Lastly, but not limited hereto, it is an object of the present invention to provide a high-speed, high-density cable connector for direct attachment to a printed circuit board on an area thereof adjacent to chip sites or other components thereon.

DESCRIPTION OF THE DRAWINGS

The subject matter which is regarded as the invention is particularly pointed out and distinctly claimed in the concluding portion of the specification. The invention, however, both as to organization and method of practice, together with the further objects and advantages thereof, may best be understood by reference to the following description taken in connection with the accompanying drawings in which:

FIG. 1 is a cross-sectional side elevation view illustrating a cable connector assembly in accordance with the present invention; and

FIG. 2 is a top view illustrating a transition printed circuit board employed in the present invention and which also shows the utilization of an edge contact wafer in conjunction with the printed circuit board;

FIG. 2A is a side view of a (preferably die cast) shell which is configured to receive one end of a transition printed circuit board and wafer edge connector;

FIG. 2B is an end view of the shell shown in FIG. 2A; and

FIG. 3 is a top view of the transition printed circuit board;

FIG. 4 is a top view of half of a housing unit which is configured to surround the transition printed circuit boards.

DETAILED DESCRIPTION OF THE INVENTION

FIG. 1 illustrates a preferred embodiment of the present invention. In particular, there is shown end shell 30 with center divider 31. This part is an off-the-shelf component. Also seen in FIG. 1 are two transition printed circuit boards 12 and 13 disposed in back-to-back relationship to one another. At one end of transition printed circuit board 12, there is disposed edge contact wafer 10. Edge contact wafer 10 includes electrical conductors 21 which extend therefrom and which are electrically attached to printed circuit board 12. In a similar manner, transition printed circuit board 13 has edge contact wafer 11 attached at one end thereof (in particular, as above, at the narrow end). Edge contact wafer 11 includes electrical conductors 22 which, like conductors 21, are electrically affixed to corresponding transition printed circuit board conductors. It is noted that edge contact wafer 10 is part of an off-the-shelf component, namely, a Berg MicroPax™ assembly. In particular, it is noted that the utilization of readily available off-the-shelf components, such as edge contact wafers 10 and 11 and end shell 30, renders the present invention easy to manufacture and economical to produce. It is, however, noted that the ordinarily designed and intended function of edge contact wafers is for utilization in board level edge connection systems. They are not normally used in connector systems which are meant to attach directly to a site which is adjacent to a semiconductor chip. In fact, the only things that are typically employed as connections adjacent to semiconductor chip devices on a printed circuit board are standard jumper-type connections. However, such jumper connections do not have high-speed cabling requirements.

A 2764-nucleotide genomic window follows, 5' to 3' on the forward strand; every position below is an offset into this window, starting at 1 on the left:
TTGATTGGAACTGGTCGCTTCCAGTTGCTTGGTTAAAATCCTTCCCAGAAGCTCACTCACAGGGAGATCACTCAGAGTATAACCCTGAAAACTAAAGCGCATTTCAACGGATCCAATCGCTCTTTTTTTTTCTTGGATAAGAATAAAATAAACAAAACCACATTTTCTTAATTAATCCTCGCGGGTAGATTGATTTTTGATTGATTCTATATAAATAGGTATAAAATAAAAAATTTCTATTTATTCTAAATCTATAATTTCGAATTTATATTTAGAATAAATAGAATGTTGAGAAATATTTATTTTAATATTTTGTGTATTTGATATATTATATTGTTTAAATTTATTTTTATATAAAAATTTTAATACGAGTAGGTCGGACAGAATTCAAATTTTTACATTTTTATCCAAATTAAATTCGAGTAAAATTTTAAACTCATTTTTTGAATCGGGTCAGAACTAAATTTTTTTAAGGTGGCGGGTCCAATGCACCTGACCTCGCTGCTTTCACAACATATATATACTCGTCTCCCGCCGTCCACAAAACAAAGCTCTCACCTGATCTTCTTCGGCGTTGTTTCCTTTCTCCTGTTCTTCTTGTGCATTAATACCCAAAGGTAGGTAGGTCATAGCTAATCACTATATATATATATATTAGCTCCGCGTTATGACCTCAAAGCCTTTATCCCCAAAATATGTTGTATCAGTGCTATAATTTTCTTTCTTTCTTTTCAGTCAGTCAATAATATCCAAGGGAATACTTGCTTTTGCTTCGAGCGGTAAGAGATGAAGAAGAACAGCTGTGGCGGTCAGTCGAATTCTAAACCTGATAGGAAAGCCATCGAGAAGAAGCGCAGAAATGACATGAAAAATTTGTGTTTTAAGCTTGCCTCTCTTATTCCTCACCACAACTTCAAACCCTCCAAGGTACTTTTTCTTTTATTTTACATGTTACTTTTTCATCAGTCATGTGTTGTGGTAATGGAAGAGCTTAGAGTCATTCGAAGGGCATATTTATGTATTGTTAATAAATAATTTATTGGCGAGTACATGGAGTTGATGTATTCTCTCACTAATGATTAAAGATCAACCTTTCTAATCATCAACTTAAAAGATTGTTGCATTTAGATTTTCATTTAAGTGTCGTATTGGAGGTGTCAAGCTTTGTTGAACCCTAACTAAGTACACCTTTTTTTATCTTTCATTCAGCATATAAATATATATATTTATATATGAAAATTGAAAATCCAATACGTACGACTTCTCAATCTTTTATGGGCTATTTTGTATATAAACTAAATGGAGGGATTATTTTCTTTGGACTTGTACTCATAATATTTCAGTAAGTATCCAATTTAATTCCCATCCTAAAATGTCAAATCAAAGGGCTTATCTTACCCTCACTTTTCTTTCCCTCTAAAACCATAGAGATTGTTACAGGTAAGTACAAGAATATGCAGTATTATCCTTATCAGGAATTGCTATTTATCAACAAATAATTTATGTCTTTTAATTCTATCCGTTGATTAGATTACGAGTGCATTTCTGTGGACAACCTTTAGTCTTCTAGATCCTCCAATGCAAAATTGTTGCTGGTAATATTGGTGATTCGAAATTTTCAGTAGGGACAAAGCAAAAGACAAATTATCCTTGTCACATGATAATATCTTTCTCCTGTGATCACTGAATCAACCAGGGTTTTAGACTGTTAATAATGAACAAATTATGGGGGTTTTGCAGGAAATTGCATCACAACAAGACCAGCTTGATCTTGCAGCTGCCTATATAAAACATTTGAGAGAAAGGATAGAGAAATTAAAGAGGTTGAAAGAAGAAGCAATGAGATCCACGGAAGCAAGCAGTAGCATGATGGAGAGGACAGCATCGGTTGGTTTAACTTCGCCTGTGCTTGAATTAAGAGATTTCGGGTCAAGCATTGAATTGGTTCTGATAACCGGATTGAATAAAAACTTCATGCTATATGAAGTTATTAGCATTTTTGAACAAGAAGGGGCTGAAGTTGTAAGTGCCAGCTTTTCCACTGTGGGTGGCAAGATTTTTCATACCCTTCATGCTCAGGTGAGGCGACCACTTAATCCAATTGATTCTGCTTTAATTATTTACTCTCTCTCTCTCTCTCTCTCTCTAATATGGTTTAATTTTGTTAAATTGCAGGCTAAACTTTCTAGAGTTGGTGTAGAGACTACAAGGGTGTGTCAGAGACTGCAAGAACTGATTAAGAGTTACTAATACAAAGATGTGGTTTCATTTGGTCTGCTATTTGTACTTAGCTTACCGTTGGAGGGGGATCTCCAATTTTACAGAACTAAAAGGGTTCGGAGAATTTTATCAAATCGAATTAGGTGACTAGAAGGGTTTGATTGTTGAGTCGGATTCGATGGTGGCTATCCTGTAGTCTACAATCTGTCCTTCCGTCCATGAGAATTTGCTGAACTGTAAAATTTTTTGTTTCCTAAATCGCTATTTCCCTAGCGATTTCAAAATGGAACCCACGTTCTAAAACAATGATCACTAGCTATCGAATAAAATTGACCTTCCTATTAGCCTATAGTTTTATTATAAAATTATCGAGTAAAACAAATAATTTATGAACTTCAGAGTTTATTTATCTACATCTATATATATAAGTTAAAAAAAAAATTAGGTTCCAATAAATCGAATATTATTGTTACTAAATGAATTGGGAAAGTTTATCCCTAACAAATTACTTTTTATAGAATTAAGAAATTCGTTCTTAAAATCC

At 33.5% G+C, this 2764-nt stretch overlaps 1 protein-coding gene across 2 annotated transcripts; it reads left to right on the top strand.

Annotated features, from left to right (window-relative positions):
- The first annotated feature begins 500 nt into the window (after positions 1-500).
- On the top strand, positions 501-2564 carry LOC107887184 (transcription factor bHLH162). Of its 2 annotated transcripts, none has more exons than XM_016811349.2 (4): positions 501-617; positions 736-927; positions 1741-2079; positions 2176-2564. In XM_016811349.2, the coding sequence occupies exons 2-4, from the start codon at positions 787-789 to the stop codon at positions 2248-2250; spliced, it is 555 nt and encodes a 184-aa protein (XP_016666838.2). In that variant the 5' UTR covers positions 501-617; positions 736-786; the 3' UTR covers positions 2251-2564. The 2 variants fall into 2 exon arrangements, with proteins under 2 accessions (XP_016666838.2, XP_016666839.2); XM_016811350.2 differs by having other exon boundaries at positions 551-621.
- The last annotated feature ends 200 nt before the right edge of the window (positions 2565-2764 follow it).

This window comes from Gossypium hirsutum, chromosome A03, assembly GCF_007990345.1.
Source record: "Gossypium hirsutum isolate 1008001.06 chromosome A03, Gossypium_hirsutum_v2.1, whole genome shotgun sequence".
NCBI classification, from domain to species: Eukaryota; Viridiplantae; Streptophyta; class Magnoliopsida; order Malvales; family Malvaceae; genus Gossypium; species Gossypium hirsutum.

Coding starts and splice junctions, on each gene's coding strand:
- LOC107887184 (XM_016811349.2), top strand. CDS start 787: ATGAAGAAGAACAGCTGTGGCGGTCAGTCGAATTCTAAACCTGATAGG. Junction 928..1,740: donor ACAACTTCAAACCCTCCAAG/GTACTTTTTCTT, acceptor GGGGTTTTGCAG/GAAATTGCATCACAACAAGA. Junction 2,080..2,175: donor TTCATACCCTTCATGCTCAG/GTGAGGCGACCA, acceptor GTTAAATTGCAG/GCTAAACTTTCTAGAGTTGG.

Although not specifically visible in the view shown in FIG. 1, transition printed circuit boards 12 and 13 also include electrically conductive circuit patterns which provide electrical connections between the conductors in edge contact wafers 10 and 11 and cabling conductors 14, 15, 16 and 17. Transition printed circuit boards 12 and 13, however, possess conductive circuit patterns 23 and 24 respectively (see FIG. 2) for ease of connection to the relevant cable lines. Also shown in FIG. 1 is screw 26 which extends through notches 25 in transition printed circuit boards 12 and 13 for this provides a method for affixing the inner portions of the connector assembly to the lower half of housing 40.